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Work and Crime Are Opposites
By John Dewar Gleissner, Esq
Published: 04/25/2011

Success failure We are spectacularly ineffective at rehabilitating felons who spend time in prison. Almost 200 years ago, they invented the "penitentiary" so that offenders would feel penitent and reform their ways. The architectural pattern for these large-scale prisons was copied all over the world, more than 300 times. The methods used in prison did not reform prisoners. Prisoners committed as many if not more crimes than they did before their first stay in prison. Many paroled prisoners committed horrendous crimes. More likely than not, ex-cons return to prison. In 1984, the federal government threw up its hands, found rehabilitation was a failure, and abolished parole in the federal system. The U.S. government now takes no chances with felons serving time; they serve their entire sentences without hope of parole.

A large percentage of offenders have never held a job. Many inmates do not know the most necessary job skill: showing up for work on time. Prisoners lack education; many are barely literate. Jobs for uneducated and illiterate workers have become few and far between. Young men at high risk of incarceration cannot easily find work.

The main reason prisons do not rehabilitate much is because prisoners do not learn to work hard in prison. One hundred years ago, prison experts said that prisoners have to learn to work so that they can support themselves when released. Work in prison keeps prisoners from learning more criminal methods, participating in gang activities, getting bored or otherwise rotting away. But our laws severely restrict prison industries and labor. Most prison industries can only make products for the state. We handicapped prison industries long before the federal government gave up on rehabilitation.

Criminals stay up late; workers go to bed early. Criminals get high; workers must remain sober on the job. Workers support themselves through useful work; criminals support themselves by taking from or harming others. A life of crime rarely ends well. A life of hard work often provides abundance or meets needs throughout the years. Work is the opposite of crime. To drive young people from a life of crime, the best thing to do is put them to honest work. They must learn basic job skills, including timeliness, cleanliness, strenuous effort, manners and the ability to work with others. The more education they possess, the better their job prospects.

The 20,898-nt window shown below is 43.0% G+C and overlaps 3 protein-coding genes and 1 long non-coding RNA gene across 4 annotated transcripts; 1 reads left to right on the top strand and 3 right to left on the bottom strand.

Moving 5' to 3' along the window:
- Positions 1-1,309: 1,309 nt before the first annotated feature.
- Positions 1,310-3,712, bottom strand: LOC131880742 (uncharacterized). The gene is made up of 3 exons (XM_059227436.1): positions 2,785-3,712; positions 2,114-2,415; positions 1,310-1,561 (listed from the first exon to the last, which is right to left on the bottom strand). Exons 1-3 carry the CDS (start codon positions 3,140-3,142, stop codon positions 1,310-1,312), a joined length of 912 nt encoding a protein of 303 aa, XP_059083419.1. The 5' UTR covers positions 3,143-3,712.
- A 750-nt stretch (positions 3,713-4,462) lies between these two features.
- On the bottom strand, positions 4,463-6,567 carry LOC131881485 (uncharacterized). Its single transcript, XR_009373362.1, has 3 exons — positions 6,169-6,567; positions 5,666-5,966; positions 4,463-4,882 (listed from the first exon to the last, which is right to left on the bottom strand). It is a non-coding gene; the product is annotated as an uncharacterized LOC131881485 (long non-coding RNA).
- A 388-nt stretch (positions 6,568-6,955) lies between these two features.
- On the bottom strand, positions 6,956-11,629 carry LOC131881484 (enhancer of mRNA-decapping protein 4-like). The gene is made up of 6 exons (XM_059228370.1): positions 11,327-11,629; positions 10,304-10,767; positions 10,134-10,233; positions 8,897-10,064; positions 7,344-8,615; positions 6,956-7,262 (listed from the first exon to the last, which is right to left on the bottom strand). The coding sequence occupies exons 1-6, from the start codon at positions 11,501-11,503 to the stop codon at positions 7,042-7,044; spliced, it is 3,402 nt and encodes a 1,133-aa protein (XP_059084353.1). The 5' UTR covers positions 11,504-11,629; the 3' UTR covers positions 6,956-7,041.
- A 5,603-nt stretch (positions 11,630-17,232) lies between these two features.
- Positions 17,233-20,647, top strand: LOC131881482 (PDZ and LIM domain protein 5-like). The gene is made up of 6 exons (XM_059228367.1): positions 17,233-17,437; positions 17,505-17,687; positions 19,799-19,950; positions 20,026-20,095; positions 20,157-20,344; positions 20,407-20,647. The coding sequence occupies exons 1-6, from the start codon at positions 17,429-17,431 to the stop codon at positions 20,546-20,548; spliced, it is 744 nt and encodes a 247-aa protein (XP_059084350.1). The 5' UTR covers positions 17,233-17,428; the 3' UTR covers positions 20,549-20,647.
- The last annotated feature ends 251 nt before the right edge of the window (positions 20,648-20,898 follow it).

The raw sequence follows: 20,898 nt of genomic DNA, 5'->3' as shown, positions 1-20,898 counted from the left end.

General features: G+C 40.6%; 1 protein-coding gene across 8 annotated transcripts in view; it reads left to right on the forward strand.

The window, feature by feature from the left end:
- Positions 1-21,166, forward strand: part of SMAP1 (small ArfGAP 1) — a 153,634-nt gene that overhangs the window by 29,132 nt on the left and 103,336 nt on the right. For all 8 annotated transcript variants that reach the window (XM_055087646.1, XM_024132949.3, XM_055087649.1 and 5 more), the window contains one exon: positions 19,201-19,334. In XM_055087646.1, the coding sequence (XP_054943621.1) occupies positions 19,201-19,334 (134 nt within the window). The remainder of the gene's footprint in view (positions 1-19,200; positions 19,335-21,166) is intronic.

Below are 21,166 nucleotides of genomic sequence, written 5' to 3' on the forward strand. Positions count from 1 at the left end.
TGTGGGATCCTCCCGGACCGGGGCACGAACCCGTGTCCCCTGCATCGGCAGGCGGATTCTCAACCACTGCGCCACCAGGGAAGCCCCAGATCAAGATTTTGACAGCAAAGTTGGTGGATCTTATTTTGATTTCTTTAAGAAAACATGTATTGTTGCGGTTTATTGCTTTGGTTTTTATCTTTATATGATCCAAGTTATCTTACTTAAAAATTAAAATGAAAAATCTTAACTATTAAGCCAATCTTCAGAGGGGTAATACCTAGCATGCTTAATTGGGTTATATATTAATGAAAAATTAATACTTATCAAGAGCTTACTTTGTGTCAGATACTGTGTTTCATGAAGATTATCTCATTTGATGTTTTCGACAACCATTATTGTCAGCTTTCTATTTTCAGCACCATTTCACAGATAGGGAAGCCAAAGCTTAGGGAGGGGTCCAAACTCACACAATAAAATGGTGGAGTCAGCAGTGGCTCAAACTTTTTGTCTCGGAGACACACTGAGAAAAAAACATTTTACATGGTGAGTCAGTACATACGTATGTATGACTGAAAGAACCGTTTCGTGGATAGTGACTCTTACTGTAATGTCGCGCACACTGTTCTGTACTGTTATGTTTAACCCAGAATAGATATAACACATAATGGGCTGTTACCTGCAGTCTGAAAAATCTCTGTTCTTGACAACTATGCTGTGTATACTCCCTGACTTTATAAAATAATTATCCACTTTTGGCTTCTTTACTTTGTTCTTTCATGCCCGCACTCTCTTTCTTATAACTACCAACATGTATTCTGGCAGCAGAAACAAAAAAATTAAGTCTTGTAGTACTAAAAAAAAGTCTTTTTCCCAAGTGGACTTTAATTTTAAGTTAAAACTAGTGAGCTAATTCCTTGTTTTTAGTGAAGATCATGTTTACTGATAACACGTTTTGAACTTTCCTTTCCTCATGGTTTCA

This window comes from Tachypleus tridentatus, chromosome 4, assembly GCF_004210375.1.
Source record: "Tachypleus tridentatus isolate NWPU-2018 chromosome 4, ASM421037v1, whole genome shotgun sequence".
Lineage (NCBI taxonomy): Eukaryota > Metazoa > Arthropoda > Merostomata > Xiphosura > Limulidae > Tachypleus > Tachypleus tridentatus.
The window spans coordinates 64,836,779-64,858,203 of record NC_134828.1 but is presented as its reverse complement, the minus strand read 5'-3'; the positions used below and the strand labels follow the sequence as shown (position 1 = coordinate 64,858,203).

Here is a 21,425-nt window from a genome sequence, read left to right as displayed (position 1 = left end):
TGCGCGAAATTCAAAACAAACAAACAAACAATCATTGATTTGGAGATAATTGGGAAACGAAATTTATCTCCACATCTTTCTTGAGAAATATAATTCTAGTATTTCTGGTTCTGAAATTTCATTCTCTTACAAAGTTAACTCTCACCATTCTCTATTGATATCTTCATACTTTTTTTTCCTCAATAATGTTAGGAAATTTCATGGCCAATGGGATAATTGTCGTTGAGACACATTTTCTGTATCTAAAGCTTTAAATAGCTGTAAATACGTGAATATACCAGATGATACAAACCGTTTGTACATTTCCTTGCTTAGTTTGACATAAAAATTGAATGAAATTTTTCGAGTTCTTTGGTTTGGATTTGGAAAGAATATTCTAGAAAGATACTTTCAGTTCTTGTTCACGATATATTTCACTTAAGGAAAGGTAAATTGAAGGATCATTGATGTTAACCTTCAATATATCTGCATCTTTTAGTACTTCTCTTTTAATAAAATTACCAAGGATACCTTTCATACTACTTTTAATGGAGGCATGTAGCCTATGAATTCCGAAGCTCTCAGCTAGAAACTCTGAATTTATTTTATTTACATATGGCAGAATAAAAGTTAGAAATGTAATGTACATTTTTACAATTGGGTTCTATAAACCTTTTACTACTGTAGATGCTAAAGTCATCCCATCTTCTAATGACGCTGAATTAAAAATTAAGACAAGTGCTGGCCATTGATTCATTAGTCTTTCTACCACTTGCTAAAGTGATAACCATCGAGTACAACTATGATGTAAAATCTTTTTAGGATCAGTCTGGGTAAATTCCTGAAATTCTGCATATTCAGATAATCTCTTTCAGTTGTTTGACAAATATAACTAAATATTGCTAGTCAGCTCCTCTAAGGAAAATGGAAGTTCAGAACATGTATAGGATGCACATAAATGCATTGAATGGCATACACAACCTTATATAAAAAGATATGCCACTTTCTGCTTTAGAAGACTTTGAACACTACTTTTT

We too often think of crime in vague terms, as the product of poverty, abuse, ignorance, mental illness and violence. The abolition of racism, oppression, injustice and poverty is called for... but those lofty goals are nebulous and nobody knows how to obtain them. We know how to put people to work. Work is usually more productive if performed in the private sector. The best thing we can do to rehabilitate convicted felons is to change our laws and penal procedures to permit and encourage hard labor in prison industries run by the private sector.

Editor's note: Corrections.com author John Dewar Gleissner, Esq. graduated from Auburn University (B.A. with Honor, 1973) and Vanderbilt University School of Law (1977), where he won the Editor's Award and participated in the Men's Penitentiary Project. In addition to practicing law in Alabama for the last 33 years, Mr. Gleissner is the author of the new book "Prison and Slavery - A Surprising Comparison"
Reprinted with permission from ezinearticles.com.


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